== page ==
A family is torn apart by the conflict in Nicaragua, leaving brother fighting brother and illustrating religious manipulation, male chauvinism and poverty as part of the destructive legacy of war.

Jerry White
Jerry White is a professor in Film Studies at the University of Alberta, Canada, and also President of the Canadian Association for Irish Studies.

The Immortal

Mercedes Moncada Rodríguez

Nicaragua/Mexico/Spain 2005, 78 minutes.

Mercedes Moncada Rodríguez’s second feature film (she also directed 2003’s The Passion of Maria Elena) re-examines the period of Nicaragua’s Contra war, mostly via long interviews with a family whose boys found themselves on opposite sides of the political divide (the Contras tried to conscript them both when they were teenagers; one of the boys escaped, one didn’t).

On one level this is a fairly straightforward portrait of a small mountain village trying to move beyond its memories of a long national trauma. Moncada Rodriguez’s visual sensibility is relatively uncomplicated, she allows her interview subjects to speak at length about their struggles (sometimes to powerful effect, as one woman talks of how her husband was tortured to death by the Contras), and she leaves the viewer with a good sense of the complexity of this small village, in fine political-impressionist fashion.

Moncada Rodríguez

But in other ways, The Immortal is more complex. Images of evangelical Christianity run throughout the film, giving a sense not only of the extremely emotional character of this trauma but also of the way that it remade the country (Nicaragua, like Central and South America as a whole, is traditionally very, very Catholic). An image of a twelve-year old girl, now leaving the village to live in the United States in an evangelical community (where she will take the family name De Jesus), feels heavy with symbolic value given the role of the USA in this mess. And for a film shot on video (although screened on 35mm) it looks very sharp; colour is used to great effect, and shots of the misty, mountainous landscape are carefully deployed, giving a sense of the world-apart-ness of this village without seeming romantic or touristy. And structurally, the film is very open; we jump around a lot, so much so that Diane Weyermann wrote in the Sundance Film Festival’s catalogue of the director’s “nonlinear system of spiritual circularity reflecting her subject’s view of the universe and fate.”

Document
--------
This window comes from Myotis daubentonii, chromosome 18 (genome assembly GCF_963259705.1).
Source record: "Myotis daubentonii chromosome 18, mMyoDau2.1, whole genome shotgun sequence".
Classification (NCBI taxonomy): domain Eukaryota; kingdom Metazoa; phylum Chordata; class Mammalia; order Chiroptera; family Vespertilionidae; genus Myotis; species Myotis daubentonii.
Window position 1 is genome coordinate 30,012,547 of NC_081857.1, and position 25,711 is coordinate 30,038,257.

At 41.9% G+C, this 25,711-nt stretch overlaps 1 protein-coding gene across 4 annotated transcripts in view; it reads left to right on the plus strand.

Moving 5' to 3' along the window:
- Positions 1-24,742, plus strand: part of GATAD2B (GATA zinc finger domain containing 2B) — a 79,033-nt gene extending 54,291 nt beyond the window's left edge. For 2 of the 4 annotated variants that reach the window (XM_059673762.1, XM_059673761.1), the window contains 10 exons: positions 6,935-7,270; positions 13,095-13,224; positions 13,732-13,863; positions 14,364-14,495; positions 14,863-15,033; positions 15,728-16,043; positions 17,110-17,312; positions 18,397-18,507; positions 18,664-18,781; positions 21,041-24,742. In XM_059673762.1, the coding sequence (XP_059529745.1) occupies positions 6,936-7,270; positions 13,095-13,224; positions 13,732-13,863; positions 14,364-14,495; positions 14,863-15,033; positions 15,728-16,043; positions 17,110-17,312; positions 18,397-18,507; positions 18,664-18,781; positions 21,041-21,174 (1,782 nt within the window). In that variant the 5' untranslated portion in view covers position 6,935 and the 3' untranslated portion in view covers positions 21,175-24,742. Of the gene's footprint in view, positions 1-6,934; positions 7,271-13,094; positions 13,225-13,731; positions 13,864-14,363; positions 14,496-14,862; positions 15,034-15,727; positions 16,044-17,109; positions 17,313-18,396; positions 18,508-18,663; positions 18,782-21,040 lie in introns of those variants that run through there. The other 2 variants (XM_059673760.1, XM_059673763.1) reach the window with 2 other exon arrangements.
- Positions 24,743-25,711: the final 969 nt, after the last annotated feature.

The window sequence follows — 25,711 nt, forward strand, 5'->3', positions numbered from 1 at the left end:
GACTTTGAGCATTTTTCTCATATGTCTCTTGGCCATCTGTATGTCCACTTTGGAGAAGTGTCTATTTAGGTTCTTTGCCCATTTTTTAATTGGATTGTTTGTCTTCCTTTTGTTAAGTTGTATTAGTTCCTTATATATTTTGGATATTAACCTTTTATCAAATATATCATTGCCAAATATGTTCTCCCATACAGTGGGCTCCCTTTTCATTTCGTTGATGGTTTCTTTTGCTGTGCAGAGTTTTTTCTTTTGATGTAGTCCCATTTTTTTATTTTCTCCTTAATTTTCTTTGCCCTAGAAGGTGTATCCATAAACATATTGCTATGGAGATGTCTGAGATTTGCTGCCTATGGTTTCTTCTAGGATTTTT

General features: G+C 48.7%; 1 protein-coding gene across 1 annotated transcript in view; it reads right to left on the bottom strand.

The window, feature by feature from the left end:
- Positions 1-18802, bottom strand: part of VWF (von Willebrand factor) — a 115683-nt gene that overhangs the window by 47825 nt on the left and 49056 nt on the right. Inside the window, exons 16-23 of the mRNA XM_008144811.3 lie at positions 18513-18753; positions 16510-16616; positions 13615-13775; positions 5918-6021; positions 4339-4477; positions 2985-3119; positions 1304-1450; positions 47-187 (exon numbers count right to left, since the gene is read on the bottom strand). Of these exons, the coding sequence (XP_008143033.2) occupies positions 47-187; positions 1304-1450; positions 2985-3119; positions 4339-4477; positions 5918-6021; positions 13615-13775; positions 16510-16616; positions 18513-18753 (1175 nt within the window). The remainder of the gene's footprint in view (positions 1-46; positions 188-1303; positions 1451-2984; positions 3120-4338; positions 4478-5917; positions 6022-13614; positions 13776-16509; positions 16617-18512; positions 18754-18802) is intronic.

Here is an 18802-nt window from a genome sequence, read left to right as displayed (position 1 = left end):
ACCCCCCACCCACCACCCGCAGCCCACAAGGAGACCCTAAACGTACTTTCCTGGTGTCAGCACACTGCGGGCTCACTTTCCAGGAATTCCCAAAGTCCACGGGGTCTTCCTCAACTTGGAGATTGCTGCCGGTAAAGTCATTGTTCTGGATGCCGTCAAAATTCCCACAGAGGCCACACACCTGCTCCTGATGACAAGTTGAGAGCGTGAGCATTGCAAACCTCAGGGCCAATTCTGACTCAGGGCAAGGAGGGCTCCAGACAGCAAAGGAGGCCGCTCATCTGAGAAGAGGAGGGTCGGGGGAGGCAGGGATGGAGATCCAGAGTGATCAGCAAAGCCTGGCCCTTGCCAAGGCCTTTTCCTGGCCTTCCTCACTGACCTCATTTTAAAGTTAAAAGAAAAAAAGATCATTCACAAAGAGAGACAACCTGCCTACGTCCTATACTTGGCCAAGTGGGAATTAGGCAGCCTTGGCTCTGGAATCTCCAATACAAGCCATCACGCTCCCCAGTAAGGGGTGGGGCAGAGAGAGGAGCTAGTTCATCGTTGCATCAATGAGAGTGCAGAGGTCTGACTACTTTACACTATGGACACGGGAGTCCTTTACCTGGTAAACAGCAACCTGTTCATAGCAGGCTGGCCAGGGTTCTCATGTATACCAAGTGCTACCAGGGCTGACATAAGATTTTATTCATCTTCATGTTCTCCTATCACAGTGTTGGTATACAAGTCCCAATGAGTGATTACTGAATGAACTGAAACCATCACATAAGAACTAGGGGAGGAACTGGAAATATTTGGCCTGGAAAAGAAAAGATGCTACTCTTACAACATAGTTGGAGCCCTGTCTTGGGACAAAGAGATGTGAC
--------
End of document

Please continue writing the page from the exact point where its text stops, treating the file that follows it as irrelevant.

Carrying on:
The work here, then, is solid, and occasionally surprising. Moncada Rodríguez is speaking an essentially televisual language; she relies on interviews which emphasise historical detail and have a generally modest, visual sensibility. But she diverges from this every once in a while, giving a hint not only of the larger social forces that are still shaping Nicaragua, but also of how those social forces might be explained in a language unique to documentary cinema.

 


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